For the small cluster of game creators that regard the form as art, there is a vastly larger group that sees it as a line item on a spreadsheet--pure commodity. And, for the rare, thoughtfully executed video game movie tie-in that actually enhances the overall property (think The Chronicles of Riddick), there are a dozen games like Over the Hedge. You'll go numb from repetition before you finish Over the Hedge, but you won't be able to shake the feeling that this game exists as a contractual obligation between Activision and DreamWorks. It's a competent game to a degree, but it's also rather cold and mechanical.
As a major motion picture, Over the Hedge tells the story of a group of woodland creatures coping with the arrival of Suburbia, presumably with hilarious and perhaps occasionally thought-provoking results. The game hints at some of the conflict from the film, specifically with an overzealous exterminator and a dark-hearted bear named Vincent. We have to assume that the film also paints the suburbs as more aggressively antagonistic, because mostly what we got from the game is that woodland animals are a bunch of jerks that sneak into your house, maliciously bust everything up, and then steal your TV.
Movie-tie-in games like Over the Hedge usually lean heavily on the source material for substance, which makes the use of homegrown CG story sequences, rather than short clips from the actual film, a bit of a head-scratcher. The pinch-hitting crew of voice actors that gamely try on their best Bruce Willis, Garry Shandling, Steve Carell, Wanda Sykes, Eugene Levy, Catherine O'Hara, and Bill Shatner impressions can be a touch inconsistent, but with a game of this quality, it would be foolish to expect the A-listers (or even the B-listers) to make an appearance in the sound booth.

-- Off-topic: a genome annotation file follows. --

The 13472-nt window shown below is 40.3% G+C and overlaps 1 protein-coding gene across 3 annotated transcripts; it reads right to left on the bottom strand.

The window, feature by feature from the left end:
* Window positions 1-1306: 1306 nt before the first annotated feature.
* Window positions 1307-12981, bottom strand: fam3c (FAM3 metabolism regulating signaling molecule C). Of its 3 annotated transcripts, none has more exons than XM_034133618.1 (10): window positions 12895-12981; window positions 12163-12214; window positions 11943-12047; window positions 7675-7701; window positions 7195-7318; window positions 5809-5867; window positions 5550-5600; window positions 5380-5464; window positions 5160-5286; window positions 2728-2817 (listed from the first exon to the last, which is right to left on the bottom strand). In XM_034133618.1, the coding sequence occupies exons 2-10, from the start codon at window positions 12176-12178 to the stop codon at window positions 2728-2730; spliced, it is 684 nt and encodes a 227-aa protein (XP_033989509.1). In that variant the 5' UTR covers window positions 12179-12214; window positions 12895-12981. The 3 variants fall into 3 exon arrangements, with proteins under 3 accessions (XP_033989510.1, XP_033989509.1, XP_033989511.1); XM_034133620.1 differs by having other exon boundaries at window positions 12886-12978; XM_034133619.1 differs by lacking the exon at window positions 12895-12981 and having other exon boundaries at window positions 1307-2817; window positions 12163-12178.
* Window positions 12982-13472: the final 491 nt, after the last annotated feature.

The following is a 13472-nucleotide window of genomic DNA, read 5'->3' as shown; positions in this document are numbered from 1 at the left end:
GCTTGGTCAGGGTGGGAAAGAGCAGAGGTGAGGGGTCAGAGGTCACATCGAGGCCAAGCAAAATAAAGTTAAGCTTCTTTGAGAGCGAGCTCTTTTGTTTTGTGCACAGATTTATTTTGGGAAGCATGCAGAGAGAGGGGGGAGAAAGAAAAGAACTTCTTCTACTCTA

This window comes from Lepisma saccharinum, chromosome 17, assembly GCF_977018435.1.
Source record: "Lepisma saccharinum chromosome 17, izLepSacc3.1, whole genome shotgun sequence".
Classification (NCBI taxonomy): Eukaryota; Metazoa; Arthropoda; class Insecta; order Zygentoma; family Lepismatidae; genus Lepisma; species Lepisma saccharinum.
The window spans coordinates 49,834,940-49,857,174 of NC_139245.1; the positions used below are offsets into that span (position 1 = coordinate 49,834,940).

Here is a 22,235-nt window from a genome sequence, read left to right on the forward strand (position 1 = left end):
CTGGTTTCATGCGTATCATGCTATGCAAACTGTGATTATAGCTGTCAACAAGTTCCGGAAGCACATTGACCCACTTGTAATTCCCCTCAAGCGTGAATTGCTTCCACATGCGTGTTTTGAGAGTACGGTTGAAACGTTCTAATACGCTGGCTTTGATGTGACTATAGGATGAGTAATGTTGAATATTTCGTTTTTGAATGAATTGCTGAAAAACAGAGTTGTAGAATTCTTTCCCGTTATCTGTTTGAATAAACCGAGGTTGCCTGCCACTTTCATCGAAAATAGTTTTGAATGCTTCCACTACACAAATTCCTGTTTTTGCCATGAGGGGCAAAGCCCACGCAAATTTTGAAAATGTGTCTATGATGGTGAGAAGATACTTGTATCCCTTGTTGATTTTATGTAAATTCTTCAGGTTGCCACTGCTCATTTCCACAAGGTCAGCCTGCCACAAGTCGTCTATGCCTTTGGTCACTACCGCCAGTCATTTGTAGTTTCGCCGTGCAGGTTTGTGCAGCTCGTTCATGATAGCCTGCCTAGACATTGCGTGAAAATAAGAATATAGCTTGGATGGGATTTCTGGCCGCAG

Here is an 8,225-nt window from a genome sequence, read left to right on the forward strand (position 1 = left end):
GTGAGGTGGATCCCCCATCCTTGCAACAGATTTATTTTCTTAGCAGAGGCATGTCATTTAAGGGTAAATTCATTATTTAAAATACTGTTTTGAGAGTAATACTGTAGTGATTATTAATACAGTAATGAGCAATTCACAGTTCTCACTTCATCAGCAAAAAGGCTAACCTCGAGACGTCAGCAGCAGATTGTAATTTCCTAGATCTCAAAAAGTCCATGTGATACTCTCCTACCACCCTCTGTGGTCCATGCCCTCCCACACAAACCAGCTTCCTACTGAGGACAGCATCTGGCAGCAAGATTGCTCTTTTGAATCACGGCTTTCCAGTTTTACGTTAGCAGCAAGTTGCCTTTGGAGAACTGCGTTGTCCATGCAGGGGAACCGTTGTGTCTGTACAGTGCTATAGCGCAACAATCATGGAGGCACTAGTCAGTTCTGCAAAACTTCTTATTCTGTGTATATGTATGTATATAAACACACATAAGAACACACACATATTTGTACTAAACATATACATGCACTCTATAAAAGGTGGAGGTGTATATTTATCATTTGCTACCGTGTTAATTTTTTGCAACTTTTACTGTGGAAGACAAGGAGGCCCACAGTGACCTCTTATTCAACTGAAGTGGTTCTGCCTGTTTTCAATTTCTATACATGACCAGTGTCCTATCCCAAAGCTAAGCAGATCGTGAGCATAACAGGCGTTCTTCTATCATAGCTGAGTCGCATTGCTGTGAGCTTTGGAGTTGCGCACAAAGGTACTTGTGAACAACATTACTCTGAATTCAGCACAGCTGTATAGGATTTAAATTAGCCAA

Playing as the crew of jerk woodland animals--which includes a charismatic and usually self-serving raccoon; a timid turtle who's brave when it counts; a twitchy, hyperactive squirrel; and a sassy skunk--you'll make your way through a series of suburban-inspired levels, trashing up the place, throwing down with brainwashed rodents, collecting various sets of seemingly arbitrary items (what possible use could a raccoon have for a DVD?), and performing some shallow "puzzle" solving. We say suburban-inspired levels because you never get a sense that these are actual places, partially because of how small and linear each level is, but also because every backyard and basement is action-packed with ridiculous gameplay contrivances such as fire-spewing laser-grid security systems, beer kegs that generate rats, and hostile flying Weber barbeques.